What are spider and varicose veins?
Veins are the vessels that return blood to the heart once it has circulated through the body (as opposed to arteries, which carry oxygen-rich blood from the heart to the body). They have one-way valves that help keep blood flowing in the proper direction. If these valves stop functioning the way they are supposed to, blood can flow backwards and pool in the vein, causing it to stretch. These enlarged blood vessels are classified into two groups: spider veins and varicose veins.
Spider veins are visible red or blue blood vessels that may spread like a web across the skin anywhere on the body, most commonly on the face and legs. Varicose veins are blood vessels with weak walls that swell or balloon outward, raising the skin surface.
Are spider and varicose veins common?
Yes. More than 80 million people in the United States have problems with their veins, including about 50 percent of women.
What causes spider and varicose veins?
It is not entirely known what causes spider and varicose veins, although many likely factors have been identified. The most significant contributing factor is heredity. Others include:
• Birth control pills
• Estrogen and progesterone
• Occupations that involve standing
• Leg Injury
Can they be harmful?
Yes. Abnormal veins in the legs can cause pain (including fatigue, heaviness, aching, burning, throbbing, itching, cramping and restlessness) and prevent proper skin nutrition, leading to eczema, inflammation and ulceration.
I don’t see any red or purple vessels and I don’t have any bumps. Could I still have a venous disorder?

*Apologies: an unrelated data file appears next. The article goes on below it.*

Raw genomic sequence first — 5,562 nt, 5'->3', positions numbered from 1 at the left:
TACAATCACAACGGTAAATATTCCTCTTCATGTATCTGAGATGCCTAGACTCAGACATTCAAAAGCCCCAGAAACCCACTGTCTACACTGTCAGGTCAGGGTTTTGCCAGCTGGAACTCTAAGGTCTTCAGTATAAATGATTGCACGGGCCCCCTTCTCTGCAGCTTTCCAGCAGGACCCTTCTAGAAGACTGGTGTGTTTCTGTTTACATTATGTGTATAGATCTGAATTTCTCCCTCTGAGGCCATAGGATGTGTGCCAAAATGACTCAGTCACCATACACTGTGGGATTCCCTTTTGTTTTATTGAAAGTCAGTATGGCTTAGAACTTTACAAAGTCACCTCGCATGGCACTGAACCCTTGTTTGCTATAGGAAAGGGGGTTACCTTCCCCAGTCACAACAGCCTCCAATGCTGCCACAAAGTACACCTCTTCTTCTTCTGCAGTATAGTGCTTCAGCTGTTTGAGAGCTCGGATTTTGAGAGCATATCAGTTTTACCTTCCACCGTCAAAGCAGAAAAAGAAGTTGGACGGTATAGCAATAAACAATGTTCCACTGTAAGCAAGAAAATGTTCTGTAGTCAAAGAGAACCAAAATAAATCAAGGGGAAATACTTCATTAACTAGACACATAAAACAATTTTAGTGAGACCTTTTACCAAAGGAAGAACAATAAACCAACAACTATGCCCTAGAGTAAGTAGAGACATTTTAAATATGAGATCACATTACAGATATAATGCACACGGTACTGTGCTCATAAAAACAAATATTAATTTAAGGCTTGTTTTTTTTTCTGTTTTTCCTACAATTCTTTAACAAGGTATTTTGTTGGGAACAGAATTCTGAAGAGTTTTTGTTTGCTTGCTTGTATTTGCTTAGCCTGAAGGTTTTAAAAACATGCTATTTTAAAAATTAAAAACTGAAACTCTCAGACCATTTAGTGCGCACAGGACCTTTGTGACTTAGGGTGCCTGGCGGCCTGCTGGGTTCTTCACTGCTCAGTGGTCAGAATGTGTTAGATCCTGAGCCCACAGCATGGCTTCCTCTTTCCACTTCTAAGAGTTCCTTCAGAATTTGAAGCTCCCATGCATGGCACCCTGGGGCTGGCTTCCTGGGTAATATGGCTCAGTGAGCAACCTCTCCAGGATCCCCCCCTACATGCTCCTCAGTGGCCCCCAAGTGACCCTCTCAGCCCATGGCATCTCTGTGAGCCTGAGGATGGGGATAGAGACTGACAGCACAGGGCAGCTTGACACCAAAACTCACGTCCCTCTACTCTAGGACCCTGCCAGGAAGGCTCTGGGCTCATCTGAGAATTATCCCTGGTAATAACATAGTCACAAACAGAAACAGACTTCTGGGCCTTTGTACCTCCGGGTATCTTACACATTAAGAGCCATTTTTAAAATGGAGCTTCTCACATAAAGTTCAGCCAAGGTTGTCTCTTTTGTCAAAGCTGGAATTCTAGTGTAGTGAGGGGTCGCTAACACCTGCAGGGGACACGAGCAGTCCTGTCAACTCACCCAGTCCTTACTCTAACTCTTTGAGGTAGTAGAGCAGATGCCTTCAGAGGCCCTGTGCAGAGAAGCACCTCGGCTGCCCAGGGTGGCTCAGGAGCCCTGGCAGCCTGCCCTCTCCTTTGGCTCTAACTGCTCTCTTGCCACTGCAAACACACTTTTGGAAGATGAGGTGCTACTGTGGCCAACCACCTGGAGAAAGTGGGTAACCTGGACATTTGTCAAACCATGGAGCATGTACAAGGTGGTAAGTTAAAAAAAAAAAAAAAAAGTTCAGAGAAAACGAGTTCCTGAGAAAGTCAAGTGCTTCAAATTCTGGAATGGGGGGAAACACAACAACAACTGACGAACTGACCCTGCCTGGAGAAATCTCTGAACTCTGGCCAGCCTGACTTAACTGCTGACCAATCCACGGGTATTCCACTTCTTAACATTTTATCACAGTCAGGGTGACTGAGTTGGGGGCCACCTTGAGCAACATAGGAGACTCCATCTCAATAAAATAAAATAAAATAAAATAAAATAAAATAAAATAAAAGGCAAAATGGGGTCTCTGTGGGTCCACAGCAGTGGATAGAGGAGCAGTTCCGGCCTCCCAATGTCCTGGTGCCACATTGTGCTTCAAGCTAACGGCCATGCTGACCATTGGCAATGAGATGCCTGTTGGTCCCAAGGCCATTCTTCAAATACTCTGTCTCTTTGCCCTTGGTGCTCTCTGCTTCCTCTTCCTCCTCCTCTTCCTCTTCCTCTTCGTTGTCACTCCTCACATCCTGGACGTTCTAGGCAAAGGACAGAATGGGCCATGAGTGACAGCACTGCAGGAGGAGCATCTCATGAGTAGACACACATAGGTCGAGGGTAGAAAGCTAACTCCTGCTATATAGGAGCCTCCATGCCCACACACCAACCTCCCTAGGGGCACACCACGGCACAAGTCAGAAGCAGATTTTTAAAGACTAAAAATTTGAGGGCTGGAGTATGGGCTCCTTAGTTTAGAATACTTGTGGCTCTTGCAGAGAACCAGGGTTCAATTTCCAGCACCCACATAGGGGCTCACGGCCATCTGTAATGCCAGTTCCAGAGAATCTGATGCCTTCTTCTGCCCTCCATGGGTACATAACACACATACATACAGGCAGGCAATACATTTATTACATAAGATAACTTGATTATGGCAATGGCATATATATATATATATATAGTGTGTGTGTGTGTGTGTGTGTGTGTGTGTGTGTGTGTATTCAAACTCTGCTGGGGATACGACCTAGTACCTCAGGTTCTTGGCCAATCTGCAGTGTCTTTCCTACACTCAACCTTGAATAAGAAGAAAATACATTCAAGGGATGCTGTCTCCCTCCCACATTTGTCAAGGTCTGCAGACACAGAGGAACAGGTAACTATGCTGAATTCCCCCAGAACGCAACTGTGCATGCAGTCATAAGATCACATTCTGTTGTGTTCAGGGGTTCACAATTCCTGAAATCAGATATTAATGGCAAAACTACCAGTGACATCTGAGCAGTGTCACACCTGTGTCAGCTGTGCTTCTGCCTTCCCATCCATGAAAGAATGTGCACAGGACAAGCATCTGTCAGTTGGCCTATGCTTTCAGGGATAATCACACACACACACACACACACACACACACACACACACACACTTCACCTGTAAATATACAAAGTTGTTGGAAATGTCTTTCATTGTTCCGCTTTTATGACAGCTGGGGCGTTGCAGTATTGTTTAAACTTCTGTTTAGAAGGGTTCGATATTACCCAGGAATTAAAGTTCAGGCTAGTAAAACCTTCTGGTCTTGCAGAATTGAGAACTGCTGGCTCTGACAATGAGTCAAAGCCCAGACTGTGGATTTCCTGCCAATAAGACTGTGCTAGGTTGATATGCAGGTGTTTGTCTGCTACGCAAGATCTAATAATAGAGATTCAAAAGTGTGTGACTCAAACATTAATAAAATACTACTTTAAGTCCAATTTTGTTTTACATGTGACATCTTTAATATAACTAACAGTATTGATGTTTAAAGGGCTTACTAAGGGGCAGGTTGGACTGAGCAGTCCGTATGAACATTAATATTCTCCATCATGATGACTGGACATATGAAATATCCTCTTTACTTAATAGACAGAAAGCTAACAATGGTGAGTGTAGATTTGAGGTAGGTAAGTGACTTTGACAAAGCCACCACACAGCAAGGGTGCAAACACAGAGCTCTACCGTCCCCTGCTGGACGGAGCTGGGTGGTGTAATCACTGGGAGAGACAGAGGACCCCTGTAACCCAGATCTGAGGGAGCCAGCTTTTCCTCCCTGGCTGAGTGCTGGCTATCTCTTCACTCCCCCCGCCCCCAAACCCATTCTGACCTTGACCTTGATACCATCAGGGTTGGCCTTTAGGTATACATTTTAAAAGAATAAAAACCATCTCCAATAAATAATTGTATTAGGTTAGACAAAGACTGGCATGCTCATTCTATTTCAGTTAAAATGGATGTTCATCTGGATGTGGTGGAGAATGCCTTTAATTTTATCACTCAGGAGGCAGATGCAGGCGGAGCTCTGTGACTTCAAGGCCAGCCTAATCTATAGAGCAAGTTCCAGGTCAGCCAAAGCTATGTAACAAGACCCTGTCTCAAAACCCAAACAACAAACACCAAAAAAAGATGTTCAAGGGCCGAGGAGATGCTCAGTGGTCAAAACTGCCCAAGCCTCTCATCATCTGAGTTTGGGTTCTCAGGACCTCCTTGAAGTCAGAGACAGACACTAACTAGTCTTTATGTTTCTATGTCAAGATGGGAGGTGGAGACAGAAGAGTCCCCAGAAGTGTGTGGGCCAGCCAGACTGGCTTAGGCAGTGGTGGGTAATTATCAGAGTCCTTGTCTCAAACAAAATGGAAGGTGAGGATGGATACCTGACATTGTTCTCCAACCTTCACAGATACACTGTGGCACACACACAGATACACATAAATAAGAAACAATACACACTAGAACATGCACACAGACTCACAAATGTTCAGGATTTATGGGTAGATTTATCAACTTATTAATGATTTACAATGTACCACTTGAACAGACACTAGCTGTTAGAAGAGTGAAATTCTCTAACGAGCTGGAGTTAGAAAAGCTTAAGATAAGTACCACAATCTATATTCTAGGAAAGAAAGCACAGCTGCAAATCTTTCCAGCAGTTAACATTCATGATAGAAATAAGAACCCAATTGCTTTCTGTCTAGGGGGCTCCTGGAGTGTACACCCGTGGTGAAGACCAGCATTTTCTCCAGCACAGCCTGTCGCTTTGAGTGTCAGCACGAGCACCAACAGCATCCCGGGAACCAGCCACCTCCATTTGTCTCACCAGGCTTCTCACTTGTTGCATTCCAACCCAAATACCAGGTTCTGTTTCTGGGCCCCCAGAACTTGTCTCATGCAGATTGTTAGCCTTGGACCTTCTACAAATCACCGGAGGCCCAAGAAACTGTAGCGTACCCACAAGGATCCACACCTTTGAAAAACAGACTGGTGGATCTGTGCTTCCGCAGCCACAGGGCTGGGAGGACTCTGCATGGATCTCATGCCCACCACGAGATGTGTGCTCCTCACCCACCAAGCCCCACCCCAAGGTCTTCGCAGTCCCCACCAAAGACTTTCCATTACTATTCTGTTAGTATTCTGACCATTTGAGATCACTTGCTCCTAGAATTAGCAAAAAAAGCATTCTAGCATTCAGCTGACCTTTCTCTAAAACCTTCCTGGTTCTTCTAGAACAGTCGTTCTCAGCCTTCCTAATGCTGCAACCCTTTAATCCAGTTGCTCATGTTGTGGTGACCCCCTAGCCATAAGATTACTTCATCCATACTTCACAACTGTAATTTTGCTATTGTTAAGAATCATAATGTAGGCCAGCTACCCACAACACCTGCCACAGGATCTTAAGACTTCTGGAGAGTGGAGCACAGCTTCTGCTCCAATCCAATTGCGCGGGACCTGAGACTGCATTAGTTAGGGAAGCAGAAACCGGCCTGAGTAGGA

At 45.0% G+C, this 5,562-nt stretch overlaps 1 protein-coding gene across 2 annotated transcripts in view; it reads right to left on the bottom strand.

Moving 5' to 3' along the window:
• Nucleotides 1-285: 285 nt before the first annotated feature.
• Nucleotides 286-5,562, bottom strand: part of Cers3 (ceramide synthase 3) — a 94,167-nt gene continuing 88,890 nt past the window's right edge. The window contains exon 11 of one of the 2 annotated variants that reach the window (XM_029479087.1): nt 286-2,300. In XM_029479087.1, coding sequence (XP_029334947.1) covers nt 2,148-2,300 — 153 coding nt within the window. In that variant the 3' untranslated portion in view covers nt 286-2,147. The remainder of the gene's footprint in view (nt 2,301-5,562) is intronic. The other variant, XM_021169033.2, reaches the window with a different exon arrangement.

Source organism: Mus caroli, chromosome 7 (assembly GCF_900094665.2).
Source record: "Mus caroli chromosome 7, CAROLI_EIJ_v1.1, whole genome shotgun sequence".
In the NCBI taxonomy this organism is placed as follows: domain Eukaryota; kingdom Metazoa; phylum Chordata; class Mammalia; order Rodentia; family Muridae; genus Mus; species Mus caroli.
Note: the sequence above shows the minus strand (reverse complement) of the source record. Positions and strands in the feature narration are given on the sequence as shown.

Yes. Physical examination, often with the aid of specialized equipment such as non-invasive ultrasound, by a professional can detect problems with blood vessels that aren’t visible otherwise.
What is sclerotherapy?
Treatments involve one or more injections during one or more sessions, depending on the type, number and severity of the veins being treated. By the end of the treatment program, the veins are no longer visible on the skin surface. Sclerotherapy usually also relieves symptoms associated with enlarged veins and prevents further complications from occurring.
How is ultrasound-guided sclerotherapy different?
Ultrasound-guided sclerotherapy allows doctors to treat problematic veins that aren’t visible on the skin surface by monitoring veins on an ultrasound screen during the procedure.
Are there alternative treatments?
Yes. These include microphlebectomy and TriVex.
Microphlebectomy removes varicose veins with a special hook is used through multiple tiny incisions that do not usually require stitches and leave minimal scarring. Recent advances have made it possible to perform the procedure using only local anesthesia and light sedation in a doctor’s office as an outpatient. After the microphlebectomy you will be asked to wear compression garments temporarily. The incisions typically heal within two weeks.
TriVex employs a powerful light that targets only the damaged vein, which is then precisely removed with a powered resector under local anesthesia. The treated area is then flushed clean through a process called tumescent infiltration. Advantages of TriVex over other vein removal methods are faster procedure and recovery time, and less scarring.
Can I do anything to prevent the development of spider and varicose veins, or to reduce their side effects?
Yes. Spider and varicose vein formation and complications may be prevented by wearing sunscreen on the face, exercising regularly, controlling your weight, elevating legs when resting, not crossing the legs when sitting, avoiding long periods of standing, wearing elastic support stockings, and eating high-fiber foods.